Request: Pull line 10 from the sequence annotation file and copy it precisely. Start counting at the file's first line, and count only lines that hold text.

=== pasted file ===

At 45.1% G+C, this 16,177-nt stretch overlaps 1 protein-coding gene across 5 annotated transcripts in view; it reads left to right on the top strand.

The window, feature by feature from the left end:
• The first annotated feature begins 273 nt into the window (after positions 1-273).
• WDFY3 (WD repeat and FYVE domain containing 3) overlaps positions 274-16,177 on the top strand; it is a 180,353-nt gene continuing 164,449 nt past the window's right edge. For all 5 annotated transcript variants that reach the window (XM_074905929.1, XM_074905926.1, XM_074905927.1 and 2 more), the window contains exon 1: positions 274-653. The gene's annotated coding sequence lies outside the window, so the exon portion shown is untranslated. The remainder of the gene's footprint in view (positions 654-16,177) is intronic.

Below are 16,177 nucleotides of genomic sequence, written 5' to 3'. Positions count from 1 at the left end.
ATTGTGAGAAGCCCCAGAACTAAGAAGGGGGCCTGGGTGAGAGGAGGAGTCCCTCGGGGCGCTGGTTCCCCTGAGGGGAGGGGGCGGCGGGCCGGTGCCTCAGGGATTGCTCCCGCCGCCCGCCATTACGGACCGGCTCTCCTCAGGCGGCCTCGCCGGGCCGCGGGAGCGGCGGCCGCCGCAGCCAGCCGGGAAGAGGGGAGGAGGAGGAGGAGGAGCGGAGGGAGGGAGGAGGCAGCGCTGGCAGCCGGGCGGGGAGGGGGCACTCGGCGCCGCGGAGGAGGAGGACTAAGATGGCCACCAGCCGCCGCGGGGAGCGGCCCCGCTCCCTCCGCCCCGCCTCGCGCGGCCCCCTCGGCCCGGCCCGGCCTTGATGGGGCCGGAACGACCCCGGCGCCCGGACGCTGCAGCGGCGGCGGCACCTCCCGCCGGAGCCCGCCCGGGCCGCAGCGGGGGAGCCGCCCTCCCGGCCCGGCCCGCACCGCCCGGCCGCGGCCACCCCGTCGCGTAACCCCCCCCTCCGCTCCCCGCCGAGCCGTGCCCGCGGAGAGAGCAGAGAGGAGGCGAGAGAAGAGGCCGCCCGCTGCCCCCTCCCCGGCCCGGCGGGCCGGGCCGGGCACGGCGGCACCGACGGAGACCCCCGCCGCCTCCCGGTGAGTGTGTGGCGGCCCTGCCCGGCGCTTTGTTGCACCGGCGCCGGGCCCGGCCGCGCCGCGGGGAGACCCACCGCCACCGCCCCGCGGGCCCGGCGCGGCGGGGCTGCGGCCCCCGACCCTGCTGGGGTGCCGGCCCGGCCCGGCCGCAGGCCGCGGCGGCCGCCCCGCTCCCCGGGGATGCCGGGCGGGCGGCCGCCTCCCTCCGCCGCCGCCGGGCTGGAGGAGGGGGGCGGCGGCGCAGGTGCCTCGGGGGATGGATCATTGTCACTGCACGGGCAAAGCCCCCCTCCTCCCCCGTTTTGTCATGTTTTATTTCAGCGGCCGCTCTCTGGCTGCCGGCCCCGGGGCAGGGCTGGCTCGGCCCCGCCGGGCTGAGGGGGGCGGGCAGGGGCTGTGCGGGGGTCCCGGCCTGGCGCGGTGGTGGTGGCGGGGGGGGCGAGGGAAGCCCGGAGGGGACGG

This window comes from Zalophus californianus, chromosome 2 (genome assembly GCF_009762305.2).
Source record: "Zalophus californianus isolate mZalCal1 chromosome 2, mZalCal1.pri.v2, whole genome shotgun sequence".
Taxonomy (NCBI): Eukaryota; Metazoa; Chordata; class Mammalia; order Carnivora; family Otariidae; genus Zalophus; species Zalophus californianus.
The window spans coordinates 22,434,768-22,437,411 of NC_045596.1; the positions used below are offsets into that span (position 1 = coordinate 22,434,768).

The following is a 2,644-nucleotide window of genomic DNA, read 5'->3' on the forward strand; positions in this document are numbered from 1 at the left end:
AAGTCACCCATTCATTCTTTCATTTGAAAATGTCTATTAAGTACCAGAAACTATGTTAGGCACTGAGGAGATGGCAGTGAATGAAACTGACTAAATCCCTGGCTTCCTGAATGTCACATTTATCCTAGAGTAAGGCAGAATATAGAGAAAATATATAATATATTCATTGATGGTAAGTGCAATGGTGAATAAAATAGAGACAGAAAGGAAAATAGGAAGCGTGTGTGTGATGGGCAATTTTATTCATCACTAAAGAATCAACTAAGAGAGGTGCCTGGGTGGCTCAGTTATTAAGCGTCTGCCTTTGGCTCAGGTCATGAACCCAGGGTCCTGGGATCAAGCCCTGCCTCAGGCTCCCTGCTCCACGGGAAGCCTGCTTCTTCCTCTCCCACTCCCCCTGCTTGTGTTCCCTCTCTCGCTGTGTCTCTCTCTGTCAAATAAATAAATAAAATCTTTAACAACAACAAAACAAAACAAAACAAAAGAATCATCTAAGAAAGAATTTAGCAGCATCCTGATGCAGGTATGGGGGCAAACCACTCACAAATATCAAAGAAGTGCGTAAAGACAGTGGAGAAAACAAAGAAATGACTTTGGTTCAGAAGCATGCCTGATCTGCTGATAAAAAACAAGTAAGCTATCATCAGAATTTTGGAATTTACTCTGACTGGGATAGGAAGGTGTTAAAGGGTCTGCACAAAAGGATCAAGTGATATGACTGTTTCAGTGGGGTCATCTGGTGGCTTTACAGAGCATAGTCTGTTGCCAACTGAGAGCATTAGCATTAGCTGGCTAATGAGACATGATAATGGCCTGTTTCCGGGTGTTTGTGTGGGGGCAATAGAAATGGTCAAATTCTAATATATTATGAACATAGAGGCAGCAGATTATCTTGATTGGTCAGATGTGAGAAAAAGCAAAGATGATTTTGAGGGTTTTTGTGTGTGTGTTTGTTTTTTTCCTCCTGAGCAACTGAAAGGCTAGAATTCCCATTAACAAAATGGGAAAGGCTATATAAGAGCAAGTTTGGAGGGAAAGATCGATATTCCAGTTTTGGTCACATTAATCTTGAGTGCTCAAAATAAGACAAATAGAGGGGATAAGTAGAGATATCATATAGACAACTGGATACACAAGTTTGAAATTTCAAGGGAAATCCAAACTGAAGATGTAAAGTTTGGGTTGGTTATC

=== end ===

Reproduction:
The window spans coordinates 22,434,768-22,437,411 of NC_045596.1; the positions used below are offsets into that span (position 1 = coordinate 22,434,768).